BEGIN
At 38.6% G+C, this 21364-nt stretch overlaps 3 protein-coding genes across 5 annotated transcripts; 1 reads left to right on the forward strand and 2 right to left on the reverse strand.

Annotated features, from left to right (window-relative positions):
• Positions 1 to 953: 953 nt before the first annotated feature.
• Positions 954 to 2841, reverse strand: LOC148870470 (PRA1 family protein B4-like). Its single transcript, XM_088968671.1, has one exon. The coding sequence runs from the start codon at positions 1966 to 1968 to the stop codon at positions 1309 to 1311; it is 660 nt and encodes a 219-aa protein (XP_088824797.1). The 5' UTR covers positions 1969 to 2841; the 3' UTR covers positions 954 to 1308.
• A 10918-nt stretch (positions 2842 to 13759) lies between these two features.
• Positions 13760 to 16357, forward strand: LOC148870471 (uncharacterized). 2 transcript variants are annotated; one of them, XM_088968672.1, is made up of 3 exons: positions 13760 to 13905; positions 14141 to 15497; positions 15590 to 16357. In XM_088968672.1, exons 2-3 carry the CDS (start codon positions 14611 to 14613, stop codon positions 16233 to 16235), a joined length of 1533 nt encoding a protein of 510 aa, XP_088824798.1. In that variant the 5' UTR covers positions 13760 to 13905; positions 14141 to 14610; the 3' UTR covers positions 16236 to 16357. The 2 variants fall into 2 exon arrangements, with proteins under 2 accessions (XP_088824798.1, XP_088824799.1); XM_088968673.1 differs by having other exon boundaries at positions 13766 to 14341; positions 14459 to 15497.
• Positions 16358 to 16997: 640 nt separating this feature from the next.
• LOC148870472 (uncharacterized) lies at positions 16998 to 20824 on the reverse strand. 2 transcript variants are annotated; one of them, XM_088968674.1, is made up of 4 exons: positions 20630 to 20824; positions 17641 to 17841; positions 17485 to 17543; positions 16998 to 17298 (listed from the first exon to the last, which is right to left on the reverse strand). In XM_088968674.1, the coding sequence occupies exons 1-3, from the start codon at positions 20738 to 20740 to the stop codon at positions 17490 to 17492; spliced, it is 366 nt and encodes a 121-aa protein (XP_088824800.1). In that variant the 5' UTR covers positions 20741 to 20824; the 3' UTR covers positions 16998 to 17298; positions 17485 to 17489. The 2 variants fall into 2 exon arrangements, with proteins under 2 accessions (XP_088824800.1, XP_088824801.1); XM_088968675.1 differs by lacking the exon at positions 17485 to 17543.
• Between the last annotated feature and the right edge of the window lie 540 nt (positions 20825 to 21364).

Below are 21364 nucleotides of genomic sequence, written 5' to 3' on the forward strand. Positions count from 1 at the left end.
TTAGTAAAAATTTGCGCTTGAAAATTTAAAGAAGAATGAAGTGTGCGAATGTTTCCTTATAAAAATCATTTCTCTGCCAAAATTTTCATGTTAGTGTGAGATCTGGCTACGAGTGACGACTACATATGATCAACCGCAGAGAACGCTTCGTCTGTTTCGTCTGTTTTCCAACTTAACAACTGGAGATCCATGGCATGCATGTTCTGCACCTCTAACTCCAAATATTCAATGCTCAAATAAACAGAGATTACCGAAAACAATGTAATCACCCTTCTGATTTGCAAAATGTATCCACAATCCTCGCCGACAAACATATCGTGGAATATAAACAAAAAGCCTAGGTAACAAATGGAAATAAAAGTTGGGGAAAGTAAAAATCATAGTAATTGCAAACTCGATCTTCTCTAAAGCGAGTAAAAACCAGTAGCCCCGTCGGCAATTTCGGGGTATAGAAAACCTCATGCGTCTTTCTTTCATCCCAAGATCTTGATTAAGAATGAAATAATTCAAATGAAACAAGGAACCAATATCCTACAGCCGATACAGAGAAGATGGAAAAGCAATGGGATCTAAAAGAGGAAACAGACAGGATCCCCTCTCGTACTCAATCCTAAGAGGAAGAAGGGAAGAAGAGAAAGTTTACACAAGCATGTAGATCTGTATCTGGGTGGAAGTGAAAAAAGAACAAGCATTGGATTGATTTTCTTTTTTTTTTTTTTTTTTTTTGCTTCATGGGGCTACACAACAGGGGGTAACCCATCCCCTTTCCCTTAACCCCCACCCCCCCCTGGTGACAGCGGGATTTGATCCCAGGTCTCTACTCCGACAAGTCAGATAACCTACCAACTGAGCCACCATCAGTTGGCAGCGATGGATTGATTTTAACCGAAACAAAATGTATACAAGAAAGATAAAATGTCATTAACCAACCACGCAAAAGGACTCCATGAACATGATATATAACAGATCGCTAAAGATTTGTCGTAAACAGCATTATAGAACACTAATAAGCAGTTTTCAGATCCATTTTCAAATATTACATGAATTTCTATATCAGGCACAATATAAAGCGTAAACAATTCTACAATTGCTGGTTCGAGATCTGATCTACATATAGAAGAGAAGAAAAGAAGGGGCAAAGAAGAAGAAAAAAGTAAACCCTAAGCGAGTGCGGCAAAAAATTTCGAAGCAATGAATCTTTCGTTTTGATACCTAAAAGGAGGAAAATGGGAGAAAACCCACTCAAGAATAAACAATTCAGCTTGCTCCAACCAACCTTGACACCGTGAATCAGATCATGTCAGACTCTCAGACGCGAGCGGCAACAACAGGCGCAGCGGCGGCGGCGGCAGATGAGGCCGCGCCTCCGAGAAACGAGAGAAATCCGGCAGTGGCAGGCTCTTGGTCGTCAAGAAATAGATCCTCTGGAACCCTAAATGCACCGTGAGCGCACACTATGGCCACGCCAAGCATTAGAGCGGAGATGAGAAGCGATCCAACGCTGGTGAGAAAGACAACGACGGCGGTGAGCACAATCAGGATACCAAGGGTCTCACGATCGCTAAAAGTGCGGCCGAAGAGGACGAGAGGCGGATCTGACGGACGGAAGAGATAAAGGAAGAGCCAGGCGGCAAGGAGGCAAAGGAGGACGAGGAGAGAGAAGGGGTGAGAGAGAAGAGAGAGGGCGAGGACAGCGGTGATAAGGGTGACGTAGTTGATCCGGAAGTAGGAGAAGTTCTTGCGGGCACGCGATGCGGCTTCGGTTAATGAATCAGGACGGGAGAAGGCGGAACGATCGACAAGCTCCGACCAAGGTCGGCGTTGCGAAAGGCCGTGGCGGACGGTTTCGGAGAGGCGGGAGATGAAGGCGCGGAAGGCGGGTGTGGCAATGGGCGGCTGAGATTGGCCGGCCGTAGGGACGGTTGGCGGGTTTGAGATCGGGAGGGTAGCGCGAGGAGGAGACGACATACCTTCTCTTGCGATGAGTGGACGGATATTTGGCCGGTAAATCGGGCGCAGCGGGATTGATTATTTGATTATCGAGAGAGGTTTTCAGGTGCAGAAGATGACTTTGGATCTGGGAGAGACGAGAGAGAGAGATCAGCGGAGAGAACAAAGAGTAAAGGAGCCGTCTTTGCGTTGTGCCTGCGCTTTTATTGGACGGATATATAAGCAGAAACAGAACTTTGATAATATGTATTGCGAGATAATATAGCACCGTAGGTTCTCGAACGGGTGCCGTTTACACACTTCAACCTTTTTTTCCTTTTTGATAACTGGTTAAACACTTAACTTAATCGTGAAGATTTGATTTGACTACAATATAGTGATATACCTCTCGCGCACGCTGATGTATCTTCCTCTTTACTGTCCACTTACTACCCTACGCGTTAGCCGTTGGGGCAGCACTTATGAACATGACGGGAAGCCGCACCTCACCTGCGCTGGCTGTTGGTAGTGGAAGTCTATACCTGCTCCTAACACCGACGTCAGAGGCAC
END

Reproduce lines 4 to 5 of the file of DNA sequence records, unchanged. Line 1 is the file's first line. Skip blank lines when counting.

• Positions 954 to 2841, reverse strand: LOC148870470 (PRA1 family protein B4-like). Its single transcript, XM_088968671.1, has one exon. The coding sequence runs from the start codon at positions 1966 to 1968 to the stop codon at positions 1309 to 1311; it is 660 nt and encodes a 219-aa protein (XP_088824797.1). The 5' UTR covers positions 1969 to 2841; the 3' UTR covers positions 954 to 1308.
• A 10918-nt stretch (positions 2842 to 13759) lies between these two features.